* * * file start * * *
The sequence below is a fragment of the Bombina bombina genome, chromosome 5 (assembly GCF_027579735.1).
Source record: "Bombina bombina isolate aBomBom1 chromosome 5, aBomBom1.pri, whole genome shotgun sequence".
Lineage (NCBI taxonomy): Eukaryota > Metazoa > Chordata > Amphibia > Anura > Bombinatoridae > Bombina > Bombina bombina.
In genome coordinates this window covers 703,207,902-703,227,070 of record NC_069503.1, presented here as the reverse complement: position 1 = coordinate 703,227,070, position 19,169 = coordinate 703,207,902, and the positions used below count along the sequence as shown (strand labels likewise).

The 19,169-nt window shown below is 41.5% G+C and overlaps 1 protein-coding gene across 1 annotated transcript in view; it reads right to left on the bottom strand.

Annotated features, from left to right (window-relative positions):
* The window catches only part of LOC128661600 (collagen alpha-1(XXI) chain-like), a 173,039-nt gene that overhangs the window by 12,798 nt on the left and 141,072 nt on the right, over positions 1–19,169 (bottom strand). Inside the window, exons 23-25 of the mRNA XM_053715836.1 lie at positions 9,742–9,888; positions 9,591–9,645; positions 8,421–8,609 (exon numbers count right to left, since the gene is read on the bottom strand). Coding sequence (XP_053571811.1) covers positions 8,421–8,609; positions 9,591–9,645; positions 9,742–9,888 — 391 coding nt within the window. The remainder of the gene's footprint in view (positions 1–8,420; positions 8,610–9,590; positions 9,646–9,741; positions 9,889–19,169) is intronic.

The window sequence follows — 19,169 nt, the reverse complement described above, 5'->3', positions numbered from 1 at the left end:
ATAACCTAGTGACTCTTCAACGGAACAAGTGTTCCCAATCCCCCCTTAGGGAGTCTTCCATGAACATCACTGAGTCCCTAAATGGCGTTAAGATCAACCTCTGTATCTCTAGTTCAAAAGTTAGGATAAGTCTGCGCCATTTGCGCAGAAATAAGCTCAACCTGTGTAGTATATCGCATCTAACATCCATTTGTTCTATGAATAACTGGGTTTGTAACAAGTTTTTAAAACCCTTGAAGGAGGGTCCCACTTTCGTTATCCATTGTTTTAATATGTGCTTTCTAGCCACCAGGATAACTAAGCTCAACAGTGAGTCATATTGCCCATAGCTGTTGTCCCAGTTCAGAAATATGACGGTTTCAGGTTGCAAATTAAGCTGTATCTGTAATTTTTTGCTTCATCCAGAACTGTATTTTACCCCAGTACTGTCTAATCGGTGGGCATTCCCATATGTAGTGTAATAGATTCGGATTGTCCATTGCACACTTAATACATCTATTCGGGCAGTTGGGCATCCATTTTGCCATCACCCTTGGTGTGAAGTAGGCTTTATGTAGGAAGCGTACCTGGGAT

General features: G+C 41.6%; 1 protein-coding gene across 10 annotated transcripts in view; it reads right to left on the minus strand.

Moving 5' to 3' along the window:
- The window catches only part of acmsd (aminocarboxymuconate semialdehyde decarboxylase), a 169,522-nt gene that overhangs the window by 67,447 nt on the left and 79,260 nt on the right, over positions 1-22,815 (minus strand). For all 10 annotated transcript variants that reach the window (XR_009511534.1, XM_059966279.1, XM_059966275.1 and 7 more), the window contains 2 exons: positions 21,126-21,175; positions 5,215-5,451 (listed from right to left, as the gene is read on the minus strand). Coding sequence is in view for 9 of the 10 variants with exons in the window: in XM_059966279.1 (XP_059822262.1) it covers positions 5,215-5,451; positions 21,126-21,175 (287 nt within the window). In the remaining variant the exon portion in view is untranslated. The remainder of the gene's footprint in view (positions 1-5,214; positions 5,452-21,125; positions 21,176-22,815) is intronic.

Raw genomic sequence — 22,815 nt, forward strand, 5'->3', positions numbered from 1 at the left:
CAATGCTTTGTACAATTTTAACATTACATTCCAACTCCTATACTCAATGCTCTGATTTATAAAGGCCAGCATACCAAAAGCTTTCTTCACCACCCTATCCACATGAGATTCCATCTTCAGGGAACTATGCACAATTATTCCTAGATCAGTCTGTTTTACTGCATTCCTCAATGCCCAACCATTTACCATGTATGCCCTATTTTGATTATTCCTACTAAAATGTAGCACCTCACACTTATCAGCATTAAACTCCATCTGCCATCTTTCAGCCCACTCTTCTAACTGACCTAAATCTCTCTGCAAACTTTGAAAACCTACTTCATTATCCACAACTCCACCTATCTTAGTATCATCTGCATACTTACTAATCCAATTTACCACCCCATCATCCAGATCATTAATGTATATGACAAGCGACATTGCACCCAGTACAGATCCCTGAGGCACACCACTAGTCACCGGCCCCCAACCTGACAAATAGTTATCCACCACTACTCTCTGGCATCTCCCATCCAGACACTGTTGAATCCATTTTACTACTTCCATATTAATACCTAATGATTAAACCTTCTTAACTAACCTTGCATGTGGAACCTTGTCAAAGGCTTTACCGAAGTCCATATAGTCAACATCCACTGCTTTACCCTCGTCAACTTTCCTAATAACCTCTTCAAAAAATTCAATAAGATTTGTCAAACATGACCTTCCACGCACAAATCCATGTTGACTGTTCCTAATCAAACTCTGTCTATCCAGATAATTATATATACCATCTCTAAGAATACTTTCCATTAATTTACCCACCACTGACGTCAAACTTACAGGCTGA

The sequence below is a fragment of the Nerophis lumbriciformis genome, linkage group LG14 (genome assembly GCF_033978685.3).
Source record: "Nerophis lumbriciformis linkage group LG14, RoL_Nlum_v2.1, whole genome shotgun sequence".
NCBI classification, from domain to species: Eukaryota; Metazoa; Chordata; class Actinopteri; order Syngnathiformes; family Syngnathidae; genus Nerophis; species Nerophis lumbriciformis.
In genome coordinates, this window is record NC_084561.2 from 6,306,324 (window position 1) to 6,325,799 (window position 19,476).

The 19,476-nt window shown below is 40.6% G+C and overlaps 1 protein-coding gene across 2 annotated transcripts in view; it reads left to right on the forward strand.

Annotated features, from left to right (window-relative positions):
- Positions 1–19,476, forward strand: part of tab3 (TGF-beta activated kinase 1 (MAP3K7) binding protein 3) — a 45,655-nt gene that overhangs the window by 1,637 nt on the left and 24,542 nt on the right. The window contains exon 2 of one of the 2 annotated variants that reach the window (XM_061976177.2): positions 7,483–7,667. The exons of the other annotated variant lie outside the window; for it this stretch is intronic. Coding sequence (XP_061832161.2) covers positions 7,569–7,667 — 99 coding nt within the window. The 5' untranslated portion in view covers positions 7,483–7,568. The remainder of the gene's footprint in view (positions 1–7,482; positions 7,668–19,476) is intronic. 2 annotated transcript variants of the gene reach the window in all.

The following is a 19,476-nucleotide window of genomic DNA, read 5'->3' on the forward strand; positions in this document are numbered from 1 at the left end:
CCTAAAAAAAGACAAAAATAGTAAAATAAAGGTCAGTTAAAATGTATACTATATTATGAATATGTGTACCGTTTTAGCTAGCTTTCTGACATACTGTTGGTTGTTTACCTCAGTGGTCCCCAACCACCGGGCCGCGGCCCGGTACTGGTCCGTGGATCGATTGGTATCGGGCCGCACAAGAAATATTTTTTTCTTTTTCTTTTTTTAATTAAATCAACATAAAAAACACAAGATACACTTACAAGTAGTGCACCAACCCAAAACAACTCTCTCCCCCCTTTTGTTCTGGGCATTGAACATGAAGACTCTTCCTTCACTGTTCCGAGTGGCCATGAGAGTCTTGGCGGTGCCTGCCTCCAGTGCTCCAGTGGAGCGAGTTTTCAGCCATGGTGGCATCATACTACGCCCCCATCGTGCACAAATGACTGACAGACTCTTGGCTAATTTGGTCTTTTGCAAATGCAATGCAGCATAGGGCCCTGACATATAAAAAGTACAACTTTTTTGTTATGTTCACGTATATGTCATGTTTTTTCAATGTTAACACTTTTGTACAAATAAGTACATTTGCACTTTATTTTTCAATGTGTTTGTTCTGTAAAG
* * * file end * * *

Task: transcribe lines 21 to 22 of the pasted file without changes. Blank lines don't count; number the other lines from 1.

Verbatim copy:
- Positions 1–19,476, forward strand: part of tab3 (TGF-beta activated kinase 1 (MAP3K7) binding protein 3) — a 45,655-nt gene that overhangs the window by 1,637 nt on the left and 24,542 nt on the right. The window contains exon 2 of one of the 2 annotated variants that reach the window (XM_061976177.2): positions 7,483–7,667. The exons of the other annotated variant lie outside the window; for it this stretch is intronic. Coding sequence (XP_061832161.2) covers positions 7,569–7,667 — 99 coding nt within the window. The 5' untranslated portion in view covers positions 7,483–7,568. The remainder of the gene's footprint in view (positions 1–7,482; positions 7,668–19,476) is intronic. 2 annotated transcript variants of the gene reach the window in all.

The following is a 19,476-nucleotide window of genomic DNA, read 5'->3' on the forward strand; positions in this document are numbered from 1 at the left end: